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Cyrus Alai

This volume complements the best-seller and award-winning General Maps of Persia, praised by Dr. John Hébert, Chief of the Geography and Map Division of the Library of Congress: “This carefully researched work is a must have item in any collection of research materials on the history of cartography... I cannot wait for the arrival of subsequent volumes of further great scholarship and readable map reproductions on other detailed aspects of the history of mapping of Persia.”

Encouraged by numerous commending reviews in five languages – English, French, German, Persian and Armenian – and gratifying testimonials from many renowned authorities in the fields of ‘History of Cartography’ and ‘Iranian Studies’, Cyrus Alai continued his research and collected further material to produce the present volume: Special Maps of Persia, 1477-1925, covering every map of that region, other than general maps. Thus, it not only complements the General Maps of Persia, it is also a completely new volume in its own right and, providing an even closer insight into the region.

The book is divided into nine chapters: Historical Maps, District Maps, Frontier Maps, Town Maps, Political Maps etc. Like the preceding volume, it has a dual character, being both a carto-bibliography and a mapping history of Persia. It contains 761 map-entries, of which 409 are illustrated, mostly in colour. Concise related historical accounts precede every chapter and section, and essential historical notes are also supplied within many of the map entries.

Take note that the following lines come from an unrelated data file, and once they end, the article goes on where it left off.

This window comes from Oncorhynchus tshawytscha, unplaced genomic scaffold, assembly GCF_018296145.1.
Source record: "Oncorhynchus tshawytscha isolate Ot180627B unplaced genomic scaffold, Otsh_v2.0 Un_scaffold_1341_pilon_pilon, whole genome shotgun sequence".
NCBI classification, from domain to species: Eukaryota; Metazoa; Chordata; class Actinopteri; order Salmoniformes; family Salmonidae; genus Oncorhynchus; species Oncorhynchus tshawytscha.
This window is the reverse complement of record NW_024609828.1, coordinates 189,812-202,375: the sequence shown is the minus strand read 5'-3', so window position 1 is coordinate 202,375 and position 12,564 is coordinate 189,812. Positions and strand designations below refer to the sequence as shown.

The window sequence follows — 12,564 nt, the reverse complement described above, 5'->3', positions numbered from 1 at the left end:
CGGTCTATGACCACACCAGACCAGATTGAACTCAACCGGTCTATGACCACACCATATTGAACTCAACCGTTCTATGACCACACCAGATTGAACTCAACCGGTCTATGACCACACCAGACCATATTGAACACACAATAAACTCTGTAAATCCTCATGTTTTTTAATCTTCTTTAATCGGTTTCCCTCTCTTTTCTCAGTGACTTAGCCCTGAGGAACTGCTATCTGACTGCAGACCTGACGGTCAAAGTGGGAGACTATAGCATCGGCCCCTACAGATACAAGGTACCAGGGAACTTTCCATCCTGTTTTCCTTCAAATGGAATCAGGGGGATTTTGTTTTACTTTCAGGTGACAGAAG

Undoubtedly, this book is a treasure house not just for cartographers, but also historians, social historians, linguists and archaeologists.

Catalogue of the Western Asiatic Seals in the British Museum

Stamp Seals III: Impressions of Stamp Seals on Cuneiform Tablets, Clay Bullae, and Jar Handles

Terence Mitchell and Ann Searight

This volume publishes drawings of the impressions of stamp seals preserved on Babylonian and Assyrian cuneiform tablets, and other clay objects in the collections of The British Museum. The majority of these seals bears precise dates, ranging from the 9th to the 2nd centuries B.C.; represens the Neo-Assyrian, Neo-Babylonian, Achaemenian and Hellenistic periods; and are set out in chronological order so that the changes in seal design can be clearly seen. Among the images from the Hellenistic period are representations of zodiacal signs.
The volume also includes details of seal impressions on the handles of pottery jars from Palestine. Full bibliographical references to previous publications of the cuneiform texts are given, and the volume concludes with concordances and indices, including a pictorial index of all the seal images arranged typologically.

Edited by Kathryn O. Weber, Emma Hite, Lori Khatchadourian and Adam T. Smith

Fitful Histories and Unruly Publics re-examines the relationship between Eurasia’s past and its present by interrogating the social construction of time and the archaeological production of culture. Traditionally, archaeological research in Eurasia has focused on assembling normative descriptions of monolithic cultures that endure for millennia, largely immune to the forces of historical change. The papers in this volume seek to document forces of difference and contestation in the past that were produced in the perceptible engagements of peoples, things, and places. The research gathered here convincingly demonstrates that these forces made social life in ancient Eurasia rather more fitful and its publics considerably more unruly than archaeological research has traditionally allowed.
Contributors are Mikheil Abramishvili, Paula N. Doumani Dupuy, Magnus Fiskesjö, Hilary Gopnik, Emma Hite, Jean-Luc Houle, Erik G. Johannesson, James A. Johnson, Lori Khatchadourian, Ian Lindsay, Maureen E. Marshall, Mitchell S. Rothman, Irina Shingiray, Adam T. Smith, Kathryn O. Weber and Xin Wu.